Learn the lingo series: "QIPP: Quality, Innovation, Productivity and Prevention"

Written by Jyothis George on 06 October 2012. Modified on 06 October 2012. Hits: 8903

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Quality, Innovation, Productivity and Prevention, or QIPP programme was created to enable the NHS to achieve 'efficiency savings' which could be reinvested in the NHS..


In the 2008-09 NHS annual report, Sir David Nicholson, Chief Executive of the NHS, acknowledged that the unprecedented levels of investment seen in the NHS since 2000, was likely to be frozen in 2010-11. He stated that, in this situation, there would be a need

to unlock £15-20 bn of efficiency savings. This has since been labelled the ‘Nicholson Challenge’. QIPP programme was created to enable the NHS to achieve this challenge. Health systems in the rest of the UK have also developed efficiency saving programmes due to their allocated budgets being cut. Like England, NHS Scotland is aiming to improve productivity and quality whilst making efficiency savings. However, NHS Wales and the health service in Northern Ireland are focusing on medicines with the former aiming to achieve savings through improved medicines management and the latter using a series of QIPP indicators, increasing the use of generic prescribing and developing a national formulary to find savings.


In the past 40 years, the NHS budget has enjoyed an average annual increase of 3.9%, above inflation. However, over the

last 10 years this has been nearer 7% with the budget doubling to reach over £102bn by 2010/11. That is the equivalent of £1 of every £13 of the UK’s economy being spent on the NHS. But, as a result of the rising deficit, the Coalition government is reigning in spending on public services, including the NHS. These budgets will no longer receive the generous growth rate that they have been used to.


Sir David Nicholson has outlined three categories in which the efficiency savings should be made;

  •  40% from management costs, administration and central budgets savings – admin reductions by a third, by 2014, have been estimated at £1.9bn.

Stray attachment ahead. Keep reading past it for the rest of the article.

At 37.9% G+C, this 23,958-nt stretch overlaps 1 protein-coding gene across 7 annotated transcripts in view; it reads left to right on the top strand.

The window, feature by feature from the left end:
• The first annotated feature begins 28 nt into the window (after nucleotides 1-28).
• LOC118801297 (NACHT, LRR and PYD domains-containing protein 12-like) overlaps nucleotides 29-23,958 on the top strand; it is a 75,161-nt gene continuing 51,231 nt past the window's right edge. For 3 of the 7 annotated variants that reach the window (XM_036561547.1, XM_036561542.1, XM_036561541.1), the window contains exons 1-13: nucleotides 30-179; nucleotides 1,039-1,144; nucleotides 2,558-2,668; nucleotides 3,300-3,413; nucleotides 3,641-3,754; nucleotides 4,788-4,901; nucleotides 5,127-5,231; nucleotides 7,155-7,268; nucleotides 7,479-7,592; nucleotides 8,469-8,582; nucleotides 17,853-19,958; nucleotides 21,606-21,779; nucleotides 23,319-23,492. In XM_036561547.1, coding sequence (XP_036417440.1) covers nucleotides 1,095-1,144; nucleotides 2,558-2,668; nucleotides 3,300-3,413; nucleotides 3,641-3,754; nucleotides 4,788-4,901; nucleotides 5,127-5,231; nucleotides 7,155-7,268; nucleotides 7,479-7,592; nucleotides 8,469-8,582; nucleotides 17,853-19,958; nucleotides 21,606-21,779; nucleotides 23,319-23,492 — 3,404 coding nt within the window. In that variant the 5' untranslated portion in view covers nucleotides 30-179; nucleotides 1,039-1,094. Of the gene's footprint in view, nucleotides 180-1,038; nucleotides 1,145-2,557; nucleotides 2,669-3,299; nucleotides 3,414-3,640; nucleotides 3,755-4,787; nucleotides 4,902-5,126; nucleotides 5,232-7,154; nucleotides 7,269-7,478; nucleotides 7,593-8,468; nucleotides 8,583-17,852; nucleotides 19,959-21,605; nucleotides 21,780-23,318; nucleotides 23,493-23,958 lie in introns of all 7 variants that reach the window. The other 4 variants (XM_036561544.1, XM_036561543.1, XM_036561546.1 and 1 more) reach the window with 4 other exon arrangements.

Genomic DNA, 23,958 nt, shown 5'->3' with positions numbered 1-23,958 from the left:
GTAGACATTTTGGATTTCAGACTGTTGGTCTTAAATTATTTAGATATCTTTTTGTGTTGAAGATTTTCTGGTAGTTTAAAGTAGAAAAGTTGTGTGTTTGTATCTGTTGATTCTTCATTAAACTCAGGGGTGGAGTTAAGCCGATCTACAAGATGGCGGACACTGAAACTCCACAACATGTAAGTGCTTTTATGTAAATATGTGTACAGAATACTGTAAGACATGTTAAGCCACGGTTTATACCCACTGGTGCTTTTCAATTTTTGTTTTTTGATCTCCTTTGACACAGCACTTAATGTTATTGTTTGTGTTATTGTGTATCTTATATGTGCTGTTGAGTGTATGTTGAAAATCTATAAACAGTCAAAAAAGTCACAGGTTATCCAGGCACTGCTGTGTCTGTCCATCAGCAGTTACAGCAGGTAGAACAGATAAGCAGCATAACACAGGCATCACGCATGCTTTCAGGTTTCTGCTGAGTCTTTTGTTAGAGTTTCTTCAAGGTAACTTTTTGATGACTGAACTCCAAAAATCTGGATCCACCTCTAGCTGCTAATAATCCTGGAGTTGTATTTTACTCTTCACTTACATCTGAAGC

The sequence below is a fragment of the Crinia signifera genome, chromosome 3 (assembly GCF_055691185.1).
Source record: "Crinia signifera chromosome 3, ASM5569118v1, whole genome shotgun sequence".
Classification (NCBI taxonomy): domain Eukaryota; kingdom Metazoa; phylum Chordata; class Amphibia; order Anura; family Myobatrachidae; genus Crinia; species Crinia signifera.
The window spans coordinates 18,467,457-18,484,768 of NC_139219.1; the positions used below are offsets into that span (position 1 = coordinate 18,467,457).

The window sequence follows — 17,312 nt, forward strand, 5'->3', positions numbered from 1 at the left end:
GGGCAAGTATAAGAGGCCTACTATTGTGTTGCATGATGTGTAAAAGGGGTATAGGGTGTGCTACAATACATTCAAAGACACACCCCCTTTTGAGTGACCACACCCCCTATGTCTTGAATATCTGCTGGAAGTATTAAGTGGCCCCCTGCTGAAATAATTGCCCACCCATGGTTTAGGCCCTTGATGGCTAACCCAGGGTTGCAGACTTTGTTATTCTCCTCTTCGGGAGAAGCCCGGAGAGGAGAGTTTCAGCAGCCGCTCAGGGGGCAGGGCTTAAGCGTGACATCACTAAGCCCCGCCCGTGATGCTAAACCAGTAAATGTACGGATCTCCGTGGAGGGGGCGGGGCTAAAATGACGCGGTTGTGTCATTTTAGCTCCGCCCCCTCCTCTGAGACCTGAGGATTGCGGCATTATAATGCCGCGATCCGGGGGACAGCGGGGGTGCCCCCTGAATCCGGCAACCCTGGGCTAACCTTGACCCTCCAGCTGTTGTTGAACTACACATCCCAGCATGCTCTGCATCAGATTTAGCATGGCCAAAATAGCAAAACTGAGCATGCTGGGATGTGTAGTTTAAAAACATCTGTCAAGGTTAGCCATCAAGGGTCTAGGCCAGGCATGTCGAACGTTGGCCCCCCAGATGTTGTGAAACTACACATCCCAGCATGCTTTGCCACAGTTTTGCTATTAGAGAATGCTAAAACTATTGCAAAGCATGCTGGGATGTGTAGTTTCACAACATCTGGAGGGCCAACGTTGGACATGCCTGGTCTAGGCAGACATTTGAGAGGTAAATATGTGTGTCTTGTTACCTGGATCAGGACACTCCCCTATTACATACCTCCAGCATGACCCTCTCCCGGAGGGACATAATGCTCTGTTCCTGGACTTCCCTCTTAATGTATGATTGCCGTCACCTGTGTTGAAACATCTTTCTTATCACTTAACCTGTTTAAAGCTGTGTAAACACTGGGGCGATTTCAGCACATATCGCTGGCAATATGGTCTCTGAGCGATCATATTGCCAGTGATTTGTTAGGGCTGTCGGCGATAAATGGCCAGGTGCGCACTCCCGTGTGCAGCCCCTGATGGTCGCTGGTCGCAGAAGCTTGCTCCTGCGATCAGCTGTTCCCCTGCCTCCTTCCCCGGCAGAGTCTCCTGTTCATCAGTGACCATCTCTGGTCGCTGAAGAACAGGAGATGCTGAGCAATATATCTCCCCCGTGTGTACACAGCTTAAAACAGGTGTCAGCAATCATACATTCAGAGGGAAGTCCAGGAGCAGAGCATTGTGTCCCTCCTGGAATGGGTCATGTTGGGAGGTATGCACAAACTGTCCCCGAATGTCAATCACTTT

•  20% from service redesign and change – e.g. moving services from secondary to primary care
  •  40% from savings through the tariff in the acute sector, such as efficiencies in hospitals.

A set of 12 national QIPP work streams covering areas from medicines use to emergency care were also set up to support NHS staff and organisations in achieving the required savings. The work streams, which sit within the Department of Health, are led by NHS managers and clinicians who are tasked with developing initiatives to drive efficiency and quality, as well as assisting local NHS organisations to implement these initiatives. Their remits, which are constantly evolving, are decided independently by each work stream lead. However, the overall strategic direction is underpinned by the NHS Operating Framework.

The relevant workstreams to diabetes include; ‘Long-term conditions’, aimed at improving the quality of services so patients can manage their conditions more frequently; ‘Right Care’, which looks to increase the value of NHS resources and reduce variations in outcomes; and ‘Medicines Use’, which provides guidance and support on the efficient use of medicines.

It is predicted that the NHS will need to achieve a 4% increase in productivity year on year until 2015 if the Nicholson Challenge is to be achieved; this would be a remarkable increase considering NHS productivity fell by 0.3% every year between 1995 and 2008.

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Editor's note: This article has been generated from information provided by Sanofi Diabetes. Please also note that the article is not regularly monitored and may become less accurate over time as things evolve. Please see this section for the latest news on NHS, reforms etc.

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